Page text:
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  • Sonja Colford

Fusion Frontier: Unleashing Limitless Energy

Written by: Sonja Colford

Edited by: Shelby Deegan

In the unyielding race toward carbon neutrality, the promises of nuclear fusion stand apart from the rest. A scientific marvel, the same process that powers the sun and stars of the solar system may soon be the key to powering our ever-growing global grid. From just a few grams of easily obtainable resources, enough energy could be produced to sustain “one person in a developed country…over 60 years” (Chatzis & Barbarino, 2020). Unlike other renewables, such as solar and wind, that depend on environmental or temporal conditions to function, nuclear fusion energy may be generated at any time, in virtually any environment. And unlike fission, its sister reaction, fusion does not produce radioactive waste, or present a risk of meltdown (Brasch et al., 2023). Countless companies are working toward a more sustainable fusion future, including the company Commonwealth Fusion Systems, who are currently working on SPARC, their pioneering fusion system prototype. Nuclear fusion, a reaction in the nascent stages of widespread application, is the path forward in achieving a sustainable energy system, driven by the urgency of a decarbonising world.


When considering nuclear power, what comes to mind? A world-shattering explosion? A vast expanse of toxic wasteland? Nuclear fission, the process by which an atom’s nucleus is split into multiple nuclei, releasing significant amounts of energy, is the primary reaction used in nuclear warheads. Its safety concerns are of such importance, in fact, that Germany officially phased out nuclear electric power plants as of April 2023, much to the dismay of climate activists (Clifford, 2023). The country was struck with radioactive fallout during the infamous Chernobyl reactor disaster, and professor of renewable energy at Hochscule für Technik und Wirtschaft Berlin speculates that a domestic nuclear incident could “make large parts of the country uninhabitable” (Clifford, 2023). With the Ukraine war raging, and access to energy dwindling in Europe, they kept the plants producing electricity for a little while longer, however ultimately determined that the looming threat of nuclear disaster was not worth it – that “no insurance in the world covers the potentially catastrophic extent of damage from a nuclear accident” (Clifford, 2023). The fission – or nuclear splitting – reactions are at the heart of the issue, posing a threat to the safety and well-being of society.

Fusion, on the other hand, is a process that releases colossal amounts of energy - almost four times that of fission - through the conjoining of two atomic nuclei (Chatzis & Barbarino, 2020). Since the 1950s, it has become an international project, with the second United Nations International Conference on the Peaceful Uses of Atomic Energy in 1958 kicking off an era of global collaboration. Since then, scientists, engineers, and politicians alike have worked tirelessly to reap the benefits of nuclear fusion. To recreate a fusion reaction here on Earth, similar to those occurring in our solar system, immense amounts of heat are needed – more than 100 million degrees Celsius – in order to compensate for Earth’s lack of gravitational force that naturally triggers fusion on the sun. Additionally, the reaction takes place in the fourth state of matter: plasma, posing another hurdle for firms to develop and market. Its two ingredients, however, are cheap and abundant – deuterium, which can be extracted from seawater, and tritium, which comes from lithium (Chatzis & Barbarino, 2020). Once companies can overcome the difficult conditions required to stimulate fusion, it has potential to become one of the most sustainable forms of renewable energy known to man.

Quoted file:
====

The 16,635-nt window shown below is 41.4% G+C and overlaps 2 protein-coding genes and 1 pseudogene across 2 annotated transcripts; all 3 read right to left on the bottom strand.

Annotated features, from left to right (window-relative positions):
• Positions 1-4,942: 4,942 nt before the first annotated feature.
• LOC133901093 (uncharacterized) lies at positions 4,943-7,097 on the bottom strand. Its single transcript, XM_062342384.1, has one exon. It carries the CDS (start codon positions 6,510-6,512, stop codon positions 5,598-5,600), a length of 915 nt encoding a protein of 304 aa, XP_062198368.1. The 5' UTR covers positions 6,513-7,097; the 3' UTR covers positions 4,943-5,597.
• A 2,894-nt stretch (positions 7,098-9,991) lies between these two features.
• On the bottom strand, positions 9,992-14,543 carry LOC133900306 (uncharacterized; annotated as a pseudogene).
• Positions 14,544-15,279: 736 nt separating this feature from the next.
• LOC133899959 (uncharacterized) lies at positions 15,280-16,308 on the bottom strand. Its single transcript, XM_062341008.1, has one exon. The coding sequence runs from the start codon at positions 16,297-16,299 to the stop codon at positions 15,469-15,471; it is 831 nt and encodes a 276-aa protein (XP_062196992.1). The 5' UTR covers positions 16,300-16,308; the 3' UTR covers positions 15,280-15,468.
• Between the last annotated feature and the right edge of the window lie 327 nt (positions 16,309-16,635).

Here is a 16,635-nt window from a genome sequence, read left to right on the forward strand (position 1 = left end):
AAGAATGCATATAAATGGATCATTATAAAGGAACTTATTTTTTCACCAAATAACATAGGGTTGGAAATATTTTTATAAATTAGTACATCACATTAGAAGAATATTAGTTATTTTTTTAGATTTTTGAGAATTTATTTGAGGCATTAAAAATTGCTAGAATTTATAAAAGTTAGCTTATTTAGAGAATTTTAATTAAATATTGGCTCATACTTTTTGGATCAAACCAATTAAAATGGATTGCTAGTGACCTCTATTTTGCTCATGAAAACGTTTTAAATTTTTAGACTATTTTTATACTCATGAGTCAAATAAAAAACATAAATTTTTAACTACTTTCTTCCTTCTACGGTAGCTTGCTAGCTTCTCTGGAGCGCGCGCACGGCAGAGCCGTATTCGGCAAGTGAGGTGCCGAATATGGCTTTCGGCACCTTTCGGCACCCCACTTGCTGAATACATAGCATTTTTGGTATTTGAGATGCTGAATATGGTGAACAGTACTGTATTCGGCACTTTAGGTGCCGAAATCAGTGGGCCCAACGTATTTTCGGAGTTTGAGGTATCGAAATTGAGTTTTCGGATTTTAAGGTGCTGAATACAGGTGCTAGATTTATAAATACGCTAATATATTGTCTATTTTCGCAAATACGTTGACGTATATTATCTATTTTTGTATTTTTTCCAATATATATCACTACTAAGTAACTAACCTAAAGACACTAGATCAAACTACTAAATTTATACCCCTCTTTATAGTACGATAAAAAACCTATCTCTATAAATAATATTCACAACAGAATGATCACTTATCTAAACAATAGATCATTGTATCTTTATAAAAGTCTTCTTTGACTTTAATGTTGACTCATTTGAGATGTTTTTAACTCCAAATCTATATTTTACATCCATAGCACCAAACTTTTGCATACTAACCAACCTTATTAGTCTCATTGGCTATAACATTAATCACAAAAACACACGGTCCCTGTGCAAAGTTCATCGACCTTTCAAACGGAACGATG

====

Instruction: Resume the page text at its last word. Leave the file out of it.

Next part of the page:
One of the central reasons that nuclear power is so revolutionary is the concept of net energy. This is the idea that a reaction can produce more energy than that which was required to initiate it in the first place (Stein, 2024). While firms have not yet reached this groundbreaking threshold, advances in fusion and plasma physics research are paving the way (Chatzis & Barbarino, 2020). In the world of clean energy, its applications are infinite. Net energy not only means a sustainable future, but also a future where energy production has inherent value (Stein, 2024). From a solely scientific standpoint, net energy means that the ratio of energy acquired to energy supplied is high (Stein, 2024). However, from a more economic stance, net energy means taking into account extensive cost-benefit analysis, and coming to the same conclusion (Stein, 2024). Carbon Collective defines net energy generation (NEG) as the amount of usable energy created after subtracting all inputs used to create it, expanding inputs to cover more abstract or indirect contributions such as capital, land use, and investment. A prevalence of net energy, whether the raw scientific kind, the more economic kind, or a bit of both, will undoubtedly mean the shift from spontaneous, quick-fix energy production to long-term, valuable energy generation.